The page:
Transforming the White Flint area into a walkable, vibrant, smart growth area isn’t a mere whim. It’s based on solid research and thought-out policy. The following top ten blogs on Montgomery Planning’s The Third Place are interesting, educational articles that discuss the backbone principles of the burgeoning transformation of the Pike District.

Converting Office to Residential is Complicated: This blog examines the roles of economics, location, architectural design and zoning regulations in determining new uses for vacant office buildings.

Montgomery County’s Economy: The Good, the Bad and the Future: Written by Planning Board Chair Casey Anderson, this entry in a series of posts outlines the assets, including high paying jobs and a well educated workforce, that can continue to support the quality of life in the county.

New Suburbanism: Not Just for Millennials: Anderson reveals the broad appeal of compact, walkable neighborhoods near transit among various age groups. He urges investment in public transportation so more transit-oriented development is available to residents across the income spectrum.

Parking Lots: Before and After: Shopping centers and asphalt wastelands are being transformed into attractive, mixed-use developments, such as Pike & Rose off Rockville Pike. This blog points to the plans that set the stage for turning more parking lots into places where people want to be.

Real Estate Development Is Infrastructure: Using housing and job statistics, this post makes a case for private development as a necessity. Just as schools, roads and rail lines are needed for our communities to support economic activity, so, too, are housing, stores and offices required to serve basic human needs.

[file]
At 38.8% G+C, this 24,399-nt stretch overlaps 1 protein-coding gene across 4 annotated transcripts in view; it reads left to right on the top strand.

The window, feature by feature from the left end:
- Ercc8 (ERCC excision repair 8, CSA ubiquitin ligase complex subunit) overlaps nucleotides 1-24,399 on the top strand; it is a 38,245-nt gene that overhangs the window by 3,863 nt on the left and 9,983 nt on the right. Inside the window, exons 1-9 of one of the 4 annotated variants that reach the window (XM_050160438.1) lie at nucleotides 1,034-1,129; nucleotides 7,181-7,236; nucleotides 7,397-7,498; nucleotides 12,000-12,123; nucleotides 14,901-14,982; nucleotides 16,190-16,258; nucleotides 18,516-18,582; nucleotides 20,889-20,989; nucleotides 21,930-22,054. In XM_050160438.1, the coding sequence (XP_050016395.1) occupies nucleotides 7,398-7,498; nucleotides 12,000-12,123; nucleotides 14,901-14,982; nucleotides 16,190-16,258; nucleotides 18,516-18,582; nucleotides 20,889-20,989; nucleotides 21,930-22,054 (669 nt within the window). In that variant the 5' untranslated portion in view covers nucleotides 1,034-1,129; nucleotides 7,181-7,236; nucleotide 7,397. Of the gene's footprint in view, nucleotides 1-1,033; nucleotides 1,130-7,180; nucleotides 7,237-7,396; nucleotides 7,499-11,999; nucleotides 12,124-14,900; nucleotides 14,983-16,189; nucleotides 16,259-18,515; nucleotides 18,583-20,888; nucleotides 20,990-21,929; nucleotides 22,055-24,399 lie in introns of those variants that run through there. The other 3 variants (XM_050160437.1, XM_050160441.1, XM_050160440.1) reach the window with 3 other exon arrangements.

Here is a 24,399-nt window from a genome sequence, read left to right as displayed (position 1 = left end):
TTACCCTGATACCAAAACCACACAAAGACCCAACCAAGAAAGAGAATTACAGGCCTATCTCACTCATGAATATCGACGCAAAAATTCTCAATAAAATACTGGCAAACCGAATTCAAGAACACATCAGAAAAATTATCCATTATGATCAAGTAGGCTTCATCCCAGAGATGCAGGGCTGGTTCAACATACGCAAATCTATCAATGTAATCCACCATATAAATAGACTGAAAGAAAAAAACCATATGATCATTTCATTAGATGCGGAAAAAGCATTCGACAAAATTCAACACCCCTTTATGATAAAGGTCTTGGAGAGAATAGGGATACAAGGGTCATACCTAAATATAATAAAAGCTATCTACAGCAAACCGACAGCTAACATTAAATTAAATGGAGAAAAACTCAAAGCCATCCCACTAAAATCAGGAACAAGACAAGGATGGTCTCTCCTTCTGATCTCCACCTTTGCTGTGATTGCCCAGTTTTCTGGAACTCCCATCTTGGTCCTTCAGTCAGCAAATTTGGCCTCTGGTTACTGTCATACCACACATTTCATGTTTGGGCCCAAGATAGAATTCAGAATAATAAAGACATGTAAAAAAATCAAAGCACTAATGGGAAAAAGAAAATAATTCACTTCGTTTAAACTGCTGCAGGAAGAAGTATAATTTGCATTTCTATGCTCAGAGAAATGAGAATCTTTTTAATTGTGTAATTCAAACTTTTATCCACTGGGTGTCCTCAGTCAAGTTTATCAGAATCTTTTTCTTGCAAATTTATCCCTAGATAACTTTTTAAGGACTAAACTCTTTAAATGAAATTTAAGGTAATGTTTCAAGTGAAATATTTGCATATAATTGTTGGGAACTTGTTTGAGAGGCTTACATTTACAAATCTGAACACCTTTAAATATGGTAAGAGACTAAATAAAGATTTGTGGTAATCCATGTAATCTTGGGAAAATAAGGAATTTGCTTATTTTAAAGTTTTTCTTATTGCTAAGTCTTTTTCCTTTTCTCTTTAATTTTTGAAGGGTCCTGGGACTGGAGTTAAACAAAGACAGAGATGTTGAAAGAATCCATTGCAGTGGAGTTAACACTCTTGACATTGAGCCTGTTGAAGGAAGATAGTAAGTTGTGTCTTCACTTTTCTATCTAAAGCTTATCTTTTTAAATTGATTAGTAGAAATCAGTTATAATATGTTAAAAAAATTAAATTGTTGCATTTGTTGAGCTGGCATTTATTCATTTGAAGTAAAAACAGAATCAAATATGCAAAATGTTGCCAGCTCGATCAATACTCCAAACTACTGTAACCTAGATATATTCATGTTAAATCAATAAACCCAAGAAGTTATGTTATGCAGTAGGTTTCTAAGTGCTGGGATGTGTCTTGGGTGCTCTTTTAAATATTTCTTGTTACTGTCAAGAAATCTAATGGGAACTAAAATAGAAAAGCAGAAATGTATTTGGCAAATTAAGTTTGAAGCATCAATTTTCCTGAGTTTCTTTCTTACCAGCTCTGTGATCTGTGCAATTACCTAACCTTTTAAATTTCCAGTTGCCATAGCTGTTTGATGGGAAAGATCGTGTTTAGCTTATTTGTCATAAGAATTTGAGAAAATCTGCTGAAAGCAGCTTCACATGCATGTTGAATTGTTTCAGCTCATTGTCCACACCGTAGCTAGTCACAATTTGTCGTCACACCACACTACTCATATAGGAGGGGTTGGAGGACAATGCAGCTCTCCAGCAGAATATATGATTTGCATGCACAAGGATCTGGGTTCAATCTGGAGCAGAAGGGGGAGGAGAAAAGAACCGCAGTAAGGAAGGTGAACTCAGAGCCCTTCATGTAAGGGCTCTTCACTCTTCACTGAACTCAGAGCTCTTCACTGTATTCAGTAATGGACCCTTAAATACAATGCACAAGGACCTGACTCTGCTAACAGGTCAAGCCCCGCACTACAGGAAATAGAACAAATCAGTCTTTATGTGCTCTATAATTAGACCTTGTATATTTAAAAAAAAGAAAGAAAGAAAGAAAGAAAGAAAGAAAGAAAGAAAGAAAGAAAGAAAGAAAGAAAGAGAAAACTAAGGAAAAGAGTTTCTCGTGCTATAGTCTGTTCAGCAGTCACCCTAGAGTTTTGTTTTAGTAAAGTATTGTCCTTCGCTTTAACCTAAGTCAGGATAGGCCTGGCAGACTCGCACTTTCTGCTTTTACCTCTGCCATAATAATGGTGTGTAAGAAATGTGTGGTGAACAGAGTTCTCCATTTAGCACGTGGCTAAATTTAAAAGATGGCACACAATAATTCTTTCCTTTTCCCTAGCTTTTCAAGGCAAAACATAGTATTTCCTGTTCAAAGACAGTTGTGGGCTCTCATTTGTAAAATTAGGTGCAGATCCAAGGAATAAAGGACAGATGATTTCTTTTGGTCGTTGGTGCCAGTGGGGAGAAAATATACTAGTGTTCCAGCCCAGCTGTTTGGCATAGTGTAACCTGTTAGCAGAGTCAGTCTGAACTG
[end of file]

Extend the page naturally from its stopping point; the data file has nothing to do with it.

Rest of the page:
Wages, Inequality and the Aging of the Workforce: Challenges to the county’s future economic competitiveness, including flat median incomes and an aging population, are described in this blog.

Focusing Vision Zero in the Suburbs: Through recent planning efforts, Montgomery County is developing strategies to eliminate traffic fatalities and severe injuries by 2030. Vision Zero recommendations include reducing lane widths and speed limits and adding more crossing areas to improve safety for all road users.

Population, Job Growth and Housing Supply: Statistics show Montgomery County’s population will increase only less than 1 percent a year, but this blog reveals that the rate of new housing construction is still insufficient to keep up with even the slow growth of residents and jobs.

Placemaking in Action: This blog explains how Montgomery Planning put theories about public gathering places into practice by partnering with the Dallas-based Better Block Foundation to transform a shopping center parking lot into a pop-up park with the help of residents.

New Suburbanism: Walkability and Transit: Three key ingredients – pedestrian and bicycling access, mixed uses and compact neighborhood form – are essential to creating better suburban communities, this blog argues, even in areas without access to high-quality transit.

“The Third Place blog provides a great forum for community members to learn more about important planning topics and issues that affect Montgomery County,” says Planning Director Gwen Wright. “As planners, we work on these issues daily and the blog is a forum for sharing what we’ve learned and what we see in the future, beyond individual plans and development projects.”



Tell ’em what you think about the Randolph Hills Placemaking Event

The Randolph Hills Shopping Center will be the site of a placemaking event in October. The Randolph Civic Association is collaborating with the owner of the shopping center, Montgomery County Planning, the Better Block Foundation, and local businesses to reimagine the Randolph Hills Shopping Center over a weekend. From October 8-11, there will be community led design and build activities. This will be followed by the grand opening and placemaking festival from October 12-14. The lessons learned from this placemaking event will help inform permanent designs. Before the event, we are requesting your input through a survey.